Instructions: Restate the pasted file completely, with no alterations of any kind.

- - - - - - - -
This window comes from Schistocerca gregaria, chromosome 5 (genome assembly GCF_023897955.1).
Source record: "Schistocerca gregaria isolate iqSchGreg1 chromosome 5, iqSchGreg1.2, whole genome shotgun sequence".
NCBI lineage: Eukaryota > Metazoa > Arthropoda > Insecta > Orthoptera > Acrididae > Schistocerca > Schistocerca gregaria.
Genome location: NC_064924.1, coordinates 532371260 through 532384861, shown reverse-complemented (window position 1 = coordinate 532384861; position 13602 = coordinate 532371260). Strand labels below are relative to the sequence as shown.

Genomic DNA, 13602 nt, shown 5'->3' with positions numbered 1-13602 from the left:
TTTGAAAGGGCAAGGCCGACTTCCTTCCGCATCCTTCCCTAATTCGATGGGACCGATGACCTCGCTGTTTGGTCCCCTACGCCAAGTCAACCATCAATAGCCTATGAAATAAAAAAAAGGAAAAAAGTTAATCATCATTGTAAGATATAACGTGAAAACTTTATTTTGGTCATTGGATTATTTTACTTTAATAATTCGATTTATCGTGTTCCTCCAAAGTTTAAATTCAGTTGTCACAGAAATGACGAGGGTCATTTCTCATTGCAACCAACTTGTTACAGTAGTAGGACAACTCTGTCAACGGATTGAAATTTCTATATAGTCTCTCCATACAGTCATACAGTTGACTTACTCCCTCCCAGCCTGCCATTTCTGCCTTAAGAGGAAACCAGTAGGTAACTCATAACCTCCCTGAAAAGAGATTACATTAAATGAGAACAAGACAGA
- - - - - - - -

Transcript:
This window comes from Schistocerca gregaria, chromosome 5 (genome assembly GCF_023897955.1).
Source record: "Schistocerca gregaria isolate iqSchGreg1 chromosome 5, iqSchGreg1.2, whole genome shotgun sequence".
NCBI lineage: Eukaryota > Metazoa > Arthropoda > Insecta > Orthoptera > Acrididae > Schistocerca > Schistocerca gregaria.
Genome location: NC_064924.1, coordinates 532371260 through 532384861, shown reverse-complemented (window position 1 = coordinate 532384861; position 13602 = coordinate 532371260). Strand labels below are relative to the sequence as shown.

Genomic DNA, 13602 nt, shown 5'->3' with positions numbered 1-13602 from the left:
TTTGAAAGGGCAAGGCCGACTTCCTTCCGCATCCTTCCCTAATTCGATGGGACCGATGACCTCGCTGTTTGGTCCCCTACGCCAAGTCAACCATCAATAGCCTATGAAATAAAAAAAAGGAAAAAAGTTAATCATCATTGTAAGATATAACGTGAAAACTTTATTTTGGTCATTGGATTATTTTACTTTAATAATTCGATTTATCGTGTTCCTCCAAAGTTTAAATTCAGTTGTCACAGAAATGACGAGGGTCATTTCTCATTGCAACCAACTTGTTACAGTAGTAGGACAACTCTGTCAACGGATTGAAATTTCTATATAGTCTCTCCATACAGTCATACAGTTGACTTACTCCCTCCCAGCCTGCCATTTCTGCCTTAAGAGGAAACCAGTAGGTAACTCATAACCTCCCTGAAAAGAGATTACATTAAATGAGAACAAGACAGA